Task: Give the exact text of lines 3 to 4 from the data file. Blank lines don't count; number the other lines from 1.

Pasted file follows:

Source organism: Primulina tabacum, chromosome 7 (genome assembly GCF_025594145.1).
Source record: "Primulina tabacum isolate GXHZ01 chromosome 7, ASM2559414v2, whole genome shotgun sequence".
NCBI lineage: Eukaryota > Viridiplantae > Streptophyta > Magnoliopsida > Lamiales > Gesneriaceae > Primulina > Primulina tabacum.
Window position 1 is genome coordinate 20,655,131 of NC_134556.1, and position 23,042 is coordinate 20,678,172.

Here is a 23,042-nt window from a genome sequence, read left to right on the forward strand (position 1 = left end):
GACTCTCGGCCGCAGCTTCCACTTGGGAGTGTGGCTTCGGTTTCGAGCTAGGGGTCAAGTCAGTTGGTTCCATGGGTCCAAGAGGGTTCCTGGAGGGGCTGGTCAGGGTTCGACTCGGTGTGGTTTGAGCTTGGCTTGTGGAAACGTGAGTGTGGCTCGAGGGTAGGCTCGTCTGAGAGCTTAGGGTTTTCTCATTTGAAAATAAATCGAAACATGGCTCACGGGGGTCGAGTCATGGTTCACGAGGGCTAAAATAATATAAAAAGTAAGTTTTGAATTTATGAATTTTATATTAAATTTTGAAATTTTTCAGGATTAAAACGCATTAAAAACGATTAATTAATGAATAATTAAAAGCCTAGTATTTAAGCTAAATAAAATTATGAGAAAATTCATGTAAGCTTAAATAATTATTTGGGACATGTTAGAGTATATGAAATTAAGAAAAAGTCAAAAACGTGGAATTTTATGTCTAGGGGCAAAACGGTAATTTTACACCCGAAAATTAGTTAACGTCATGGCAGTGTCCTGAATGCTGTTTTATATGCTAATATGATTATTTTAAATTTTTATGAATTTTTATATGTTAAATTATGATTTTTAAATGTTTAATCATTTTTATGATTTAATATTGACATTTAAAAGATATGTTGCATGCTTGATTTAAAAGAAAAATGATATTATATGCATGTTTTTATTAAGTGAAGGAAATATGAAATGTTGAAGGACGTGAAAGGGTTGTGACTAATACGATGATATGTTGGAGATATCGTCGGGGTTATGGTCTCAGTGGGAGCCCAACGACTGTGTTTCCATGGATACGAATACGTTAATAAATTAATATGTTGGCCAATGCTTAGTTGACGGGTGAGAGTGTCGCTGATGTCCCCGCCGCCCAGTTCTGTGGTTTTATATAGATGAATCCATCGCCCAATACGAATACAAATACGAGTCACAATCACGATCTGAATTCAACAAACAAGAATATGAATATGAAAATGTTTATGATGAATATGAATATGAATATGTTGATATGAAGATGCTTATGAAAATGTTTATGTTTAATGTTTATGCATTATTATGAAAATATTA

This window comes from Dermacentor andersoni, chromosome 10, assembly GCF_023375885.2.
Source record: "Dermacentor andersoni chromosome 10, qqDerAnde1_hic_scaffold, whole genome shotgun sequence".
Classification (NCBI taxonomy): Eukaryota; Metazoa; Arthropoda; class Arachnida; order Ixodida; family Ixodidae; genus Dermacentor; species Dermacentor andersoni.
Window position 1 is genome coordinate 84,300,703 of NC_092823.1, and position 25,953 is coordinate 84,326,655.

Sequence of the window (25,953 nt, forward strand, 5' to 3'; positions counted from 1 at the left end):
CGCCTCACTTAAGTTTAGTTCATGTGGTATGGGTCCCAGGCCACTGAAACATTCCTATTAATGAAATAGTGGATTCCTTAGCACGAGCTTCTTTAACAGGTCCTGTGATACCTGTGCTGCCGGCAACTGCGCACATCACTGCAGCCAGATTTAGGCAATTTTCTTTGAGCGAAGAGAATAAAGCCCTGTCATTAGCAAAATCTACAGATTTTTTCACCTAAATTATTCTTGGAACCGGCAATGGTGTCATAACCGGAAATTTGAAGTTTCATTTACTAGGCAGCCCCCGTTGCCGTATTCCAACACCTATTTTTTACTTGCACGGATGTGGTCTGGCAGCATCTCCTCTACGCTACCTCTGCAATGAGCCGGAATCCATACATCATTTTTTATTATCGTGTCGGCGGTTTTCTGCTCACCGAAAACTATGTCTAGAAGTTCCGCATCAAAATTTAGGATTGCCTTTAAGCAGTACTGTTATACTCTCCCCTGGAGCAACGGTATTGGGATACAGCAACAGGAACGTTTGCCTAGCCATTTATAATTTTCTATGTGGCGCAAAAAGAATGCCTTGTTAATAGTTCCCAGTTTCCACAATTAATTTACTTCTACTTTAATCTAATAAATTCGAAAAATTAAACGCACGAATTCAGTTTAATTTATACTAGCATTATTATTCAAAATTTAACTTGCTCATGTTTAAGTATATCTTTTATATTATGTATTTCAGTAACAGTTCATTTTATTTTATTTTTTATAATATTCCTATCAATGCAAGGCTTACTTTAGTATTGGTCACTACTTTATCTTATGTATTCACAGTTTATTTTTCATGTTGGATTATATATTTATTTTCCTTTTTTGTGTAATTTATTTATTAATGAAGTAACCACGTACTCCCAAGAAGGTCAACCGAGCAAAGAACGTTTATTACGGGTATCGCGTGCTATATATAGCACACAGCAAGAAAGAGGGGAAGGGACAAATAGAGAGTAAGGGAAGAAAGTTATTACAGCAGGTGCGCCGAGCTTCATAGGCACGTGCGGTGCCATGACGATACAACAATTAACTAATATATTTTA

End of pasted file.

NCBI lineage: Eukaryota > Viridiplantae > Streptophyta > Magnoliopsida > Lamiales > Gesneriaceae > Primulina > Primulina tabacum.
Window position 1 is genome coordinate 20,655,131 of NC_134556.1, and position 23,042 is coordinate 20,678,172.